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China's legislature adopts country's first anti-drug law, approves new commerce minister

China's legislature adopts country's first anti-drug law, approves new commerce minister

China's top legislature adopted the country's first anti-drug law and approved the nomination of a new commerce minister Saturday, a state news agency reported.
Drug abuse is a growing problem across China, with much of the blame placed on opium flowing across the border from Central Asian countries like Afghanistan. A majority of China's 1.2 million drug users are addicted to heroin, a derivative of opium, Xinhua News Agency said.
Under the new law, owners of nightclubs, bars and other entertainment venues are required to report drug use to police, Xinhua said. Police will also be authorized to search people and luggage for illegal drugs at public places such as bus and train station and border crossings.
Opium, heroin, marijuana, crystal methamphetamine, morphine and cocaine were listed as banned drugs.
Also Saturday, the Standing Committee of the National People's Congress appointed Chen Deming as the new commerce minister. The decision had been widely expected; Chen had been serving as vice commerce minister and took part in recent U.S.-China economic talks.
A former governor of Shaanxi province, Chen holds a doctorate in management and will replace Bo Xilai, who was appointed Communist Party chief of southwestern China's Chongqing municipality.
Other approved legislation included an amendment to the income tax law that will raise the minimum tax threshold from 1,600 yuan (US$220, euro150) per month to 2,000 yuan (US$275, euro185). The move was intended to ease the burden on low and middle income families in China, where food prices climbed nearly 20 percent this year.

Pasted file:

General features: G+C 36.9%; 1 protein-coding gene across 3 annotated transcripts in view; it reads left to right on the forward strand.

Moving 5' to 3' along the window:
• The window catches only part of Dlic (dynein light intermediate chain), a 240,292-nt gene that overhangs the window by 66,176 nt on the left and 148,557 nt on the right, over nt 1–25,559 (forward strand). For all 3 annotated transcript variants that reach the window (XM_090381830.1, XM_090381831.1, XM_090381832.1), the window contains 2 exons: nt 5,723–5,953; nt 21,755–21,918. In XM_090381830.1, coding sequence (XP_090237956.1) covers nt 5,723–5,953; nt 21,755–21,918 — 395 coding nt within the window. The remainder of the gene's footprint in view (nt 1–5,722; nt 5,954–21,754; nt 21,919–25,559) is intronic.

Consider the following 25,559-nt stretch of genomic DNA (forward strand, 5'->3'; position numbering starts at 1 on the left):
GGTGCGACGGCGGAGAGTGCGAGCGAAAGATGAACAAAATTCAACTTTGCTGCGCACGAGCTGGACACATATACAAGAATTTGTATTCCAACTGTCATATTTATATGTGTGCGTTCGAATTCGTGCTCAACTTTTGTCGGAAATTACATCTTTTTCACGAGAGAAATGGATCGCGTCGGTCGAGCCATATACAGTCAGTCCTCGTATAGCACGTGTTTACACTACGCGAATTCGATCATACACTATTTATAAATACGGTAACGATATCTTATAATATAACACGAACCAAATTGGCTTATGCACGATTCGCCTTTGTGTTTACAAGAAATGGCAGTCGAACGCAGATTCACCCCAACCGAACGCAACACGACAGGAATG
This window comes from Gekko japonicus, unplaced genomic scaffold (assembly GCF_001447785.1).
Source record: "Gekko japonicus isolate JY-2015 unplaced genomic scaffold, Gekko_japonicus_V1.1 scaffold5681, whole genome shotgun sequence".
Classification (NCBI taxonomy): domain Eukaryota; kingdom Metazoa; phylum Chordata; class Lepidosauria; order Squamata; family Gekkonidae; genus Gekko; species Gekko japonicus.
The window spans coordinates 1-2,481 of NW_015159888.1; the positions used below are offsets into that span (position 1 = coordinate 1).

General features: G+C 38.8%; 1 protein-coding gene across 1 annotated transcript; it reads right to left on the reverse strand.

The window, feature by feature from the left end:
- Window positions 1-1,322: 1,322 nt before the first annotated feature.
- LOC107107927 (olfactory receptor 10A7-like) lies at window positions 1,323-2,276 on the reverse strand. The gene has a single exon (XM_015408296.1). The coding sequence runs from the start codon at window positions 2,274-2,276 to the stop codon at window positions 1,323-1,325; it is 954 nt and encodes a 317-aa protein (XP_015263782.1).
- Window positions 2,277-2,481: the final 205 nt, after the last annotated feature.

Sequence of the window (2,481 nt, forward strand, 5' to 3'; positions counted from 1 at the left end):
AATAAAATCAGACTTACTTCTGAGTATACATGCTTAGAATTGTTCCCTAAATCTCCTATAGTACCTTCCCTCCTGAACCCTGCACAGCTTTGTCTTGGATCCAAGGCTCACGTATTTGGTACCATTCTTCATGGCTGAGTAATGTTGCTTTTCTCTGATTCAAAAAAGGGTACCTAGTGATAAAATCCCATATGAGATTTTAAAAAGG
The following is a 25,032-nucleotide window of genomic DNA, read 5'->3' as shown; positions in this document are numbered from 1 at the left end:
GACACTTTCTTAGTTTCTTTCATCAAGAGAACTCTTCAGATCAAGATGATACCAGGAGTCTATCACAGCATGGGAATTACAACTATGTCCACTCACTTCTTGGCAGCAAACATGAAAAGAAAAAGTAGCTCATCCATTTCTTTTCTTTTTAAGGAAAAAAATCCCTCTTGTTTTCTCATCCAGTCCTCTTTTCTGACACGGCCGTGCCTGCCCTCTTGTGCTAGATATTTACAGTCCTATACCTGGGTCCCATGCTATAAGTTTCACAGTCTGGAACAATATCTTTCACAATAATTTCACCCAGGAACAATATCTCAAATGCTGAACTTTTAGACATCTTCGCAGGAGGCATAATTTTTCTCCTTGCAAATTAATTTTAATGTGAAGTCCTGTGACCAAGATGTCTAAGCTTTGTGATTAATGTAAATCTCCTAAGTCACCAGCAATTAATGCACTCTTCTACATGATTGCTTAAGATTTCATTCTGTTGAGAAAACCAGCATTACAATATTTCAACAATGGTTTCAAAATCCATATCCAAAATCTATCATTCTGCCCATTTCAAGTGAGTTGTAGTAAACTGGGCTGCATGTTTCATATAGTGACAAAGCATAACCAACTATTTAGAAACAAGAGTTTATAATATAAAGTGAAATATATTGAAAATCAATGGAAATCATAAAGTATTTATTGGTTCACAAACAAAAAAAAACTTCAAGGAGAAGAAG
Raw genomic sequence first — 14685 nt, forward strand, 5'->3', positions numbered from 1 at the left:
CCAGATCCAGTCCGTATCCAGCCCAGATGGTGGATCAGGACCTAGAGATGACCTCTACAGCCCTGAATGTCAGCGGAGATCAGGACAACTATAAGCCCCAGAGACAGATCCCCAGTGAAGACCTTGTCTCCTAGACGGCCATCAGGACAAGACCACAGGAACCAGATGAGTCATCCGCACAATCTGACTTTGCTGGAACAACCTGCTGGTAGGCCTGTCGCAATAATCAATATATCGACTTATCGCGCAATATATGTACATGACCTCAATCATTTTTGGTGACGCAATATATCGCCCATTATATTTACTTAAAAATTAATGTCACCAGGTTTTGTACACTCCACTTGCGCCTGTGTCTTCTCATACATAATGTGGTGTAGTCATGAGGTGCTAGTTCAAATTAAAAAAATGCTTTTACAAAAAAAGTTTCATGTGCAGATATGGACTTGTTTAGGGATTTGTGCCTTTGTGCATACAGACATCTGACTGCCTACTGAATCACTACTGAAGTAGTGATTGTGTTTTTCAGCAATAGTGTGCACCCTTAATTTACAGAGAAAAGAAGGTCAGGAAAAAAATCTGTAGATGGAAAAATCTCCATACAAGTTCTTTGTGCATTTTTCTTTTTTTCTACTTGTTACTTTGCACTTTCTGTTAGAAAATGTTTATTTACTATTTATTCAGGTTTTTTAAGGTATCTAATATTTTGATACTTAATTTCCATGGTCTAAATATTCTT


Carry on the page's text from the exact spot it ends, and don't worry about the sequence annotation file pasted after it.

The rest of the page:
However, China's economy continued its breakneck growth. The State Council, China's Cabinet, reported to the legislature that central government fiscal revenue is expected to total 2.8 trillion yuan (US$383 billion, euro260 billion) _ 401 billion yuan (US$54 billion, euro37 billion) more than what had been forecast, Xinhua said.
The legislature also voted to allow Hong Kong to directly elect its leader by 2017, followed by direct elections for all lawmakers, Xinhua said.
When Hong Kong returned to Chinese rule in 1997 it was granted a wide degree of autonomy and a pledge that it would ultimately be allowed to directly elect all of its legislators and its leader, although no date was ever given.
Only half of the 60-seat legislature is elected, and the territory's top leader is chosen by an 800-strong committee full of Beijing loyalists.


Updated : 2020-12-02 21:46 GMT+08:00